As The Record goes to press, debate in the federal election has been made slightly more interesting by the arguments over paid parental leave.
This is a good thing. It helps to focus some attention on a vital yet largely-ignored area in Australian political life: the needs of women who are mothers and the needs of their families, but most of all the needs of children.
The Record does not endorse candidates or parties at elections, respecting the rights of readers to make their own choices.
But neither is The Record afraid of endorsing good ideas from any quarter – nor of addressing reprehensible policies such as, for example, the current common position of both Labor and Liberal parties on asylum seekers which is the subject of this week’s excellent reflection by long-time Record contributor Fr Anthony Paganoni CS (See pages 1, 10 and 11).
However, the ideas advanced by Opposition Leader Tony Abbott on paid parental leave are, in the view of this paper, laudable in some respects – if only on the grounds that they are a small step towards economic justice for mothers and their families.
As many readers will be aware, Mr Abbott’s paid parental leave scheme promises, if the Coalition is elected, to expand current maternity leave provisions for mothers who have given birth to six months, full-time, paid parental leave.
We feel this is laudable on the grounds that it is a small – albeit insufficient – step in the right direction towards recognising what Australian political life and the media who endlessly dissect it have failed to either recognise or consider over decades: the vital contribution that mothers and motherhood make not only to the economic life of Australia but also to the common good of our society.
The paid parental leave policy announced by Mr Abbott therefore acknowledges what should be a consistently primary focus of Australian life and treats with relative seriousness what should be regarded as among the most important issues of Australian politics on an indefinite basis.
Labor has, somewhat predictably, objected that Mr Abbott’s policy is unaffordable.
The federal government scheme being backed by Mr Rudd, it should be acknowledged, is somewhat similar but more modest in comparison, with Labor’s election website stating that “new mums can get up to 18 weeks’ pay at the national minimum wage while getting to know their baby… Under Labor’s Dad and Partner Pay, eligible dads and same-sex partners can receive an additional two weeks’ of government paid leave at the minimum wage to spend more time at home with their partner and baby”.
It has been reported that there is some disquiet within the National Party, the other party in the Coalition, on the grounds that a significantly higher percentage of women in rural and regional areas are unemployed, stay-at-home mothers who will therefore miss out on the payments that their relatively more affluent and employed contemporaries in suburban settings would receive under Mr Abbott’s policy.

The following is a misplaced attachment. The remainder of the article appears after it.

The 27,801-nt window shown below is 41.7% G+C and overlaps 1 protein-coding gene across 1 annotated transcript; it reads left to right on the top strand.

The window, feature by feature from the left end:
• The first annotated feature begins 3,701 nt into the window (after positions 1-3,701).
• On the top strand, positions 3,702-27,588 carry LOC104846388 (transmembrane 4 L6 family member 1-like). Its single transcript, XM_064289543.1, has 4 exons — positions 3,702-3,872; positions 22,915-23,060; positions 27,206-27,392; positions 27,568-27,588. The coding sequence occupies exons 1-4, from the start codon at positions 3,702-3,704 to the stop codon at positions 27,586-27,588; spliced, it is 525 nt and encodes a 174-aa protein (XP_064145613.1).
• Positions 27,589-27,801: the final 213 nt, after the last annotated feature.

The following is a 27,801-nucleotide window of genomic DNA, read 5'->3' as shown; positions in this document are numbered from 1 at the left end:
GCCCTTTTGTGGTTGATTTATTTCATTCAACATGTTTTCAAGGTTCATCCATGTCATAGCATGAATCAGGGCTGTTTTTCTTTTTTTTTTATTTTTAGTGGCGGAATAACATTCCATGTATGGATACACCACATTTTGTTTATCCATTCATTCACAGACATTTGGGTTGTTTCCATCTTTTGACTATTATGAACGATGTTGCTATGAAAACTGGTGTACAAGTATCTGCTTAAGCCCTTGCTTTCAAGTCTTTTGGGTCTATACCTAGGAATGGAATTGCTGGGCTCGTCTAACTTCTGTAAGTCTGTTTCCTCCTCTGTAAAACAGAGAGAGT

This objection seems entirely reasonable and it seems indicative of the wider philosophical problem on which The Record has editorialised in previous editions that relatively little serious thought within Australia has gone into the importance of motherhood to the life and welfare of the nation.
At the very least, one would have thought that Mr Abbott’s policy drafters would have considered the situation and needs of women in rural and regional Australia.
If the policy is instituted as announced it will be an injustice to fulltime mothers.
The answer could be that full-time mothers in rural and regional Australia receive – at the very least – something along the lines of Labor’s national minimum wage figure of (approximately) $622 per week before tax for the six months of their maternity leave.
However, given that Mr Abbott’s policy is capped at the level of those who earn $150,000 per annum, it would seem more just to calculate a national average figure which is not merely based on a minimum wage for women who are already devoting themselves on an unpaid, full-time basis to their children and their families.
The message that full-time mothers can only receive the minimum wage compared to their already-employed contemporaries is that their full-time commitment is of merely minimal value.
The principal which should be driving policies on both sides of politics is that, of all occupations in the nation, motherhood is of maximal value – not merely economically but also socially and culturally.
The essential problem with both Mr Abbott’s and Mr Rudd’s respective policies is that they do not address the central philosophical principles at stake.
Neither goes far enough at all. Both leaders clearly believe that they are in the process of building a stronger nation but, while temporary six-month payments to mothers are a small step in the right direction, it is clear that what Australia should be considering are real and long-term measures which concretely support the primacy of the family and the vital contribution of (overwhelmingly) mothers.
As a nation, we should not so much be considering according some recognition to mothers over the relatively short term as considering how the nation can support mothers over years. Our politics has treated motherhood all too often as a second-class occupation. It is time to recognise it as vital on a long-term basis to all of us.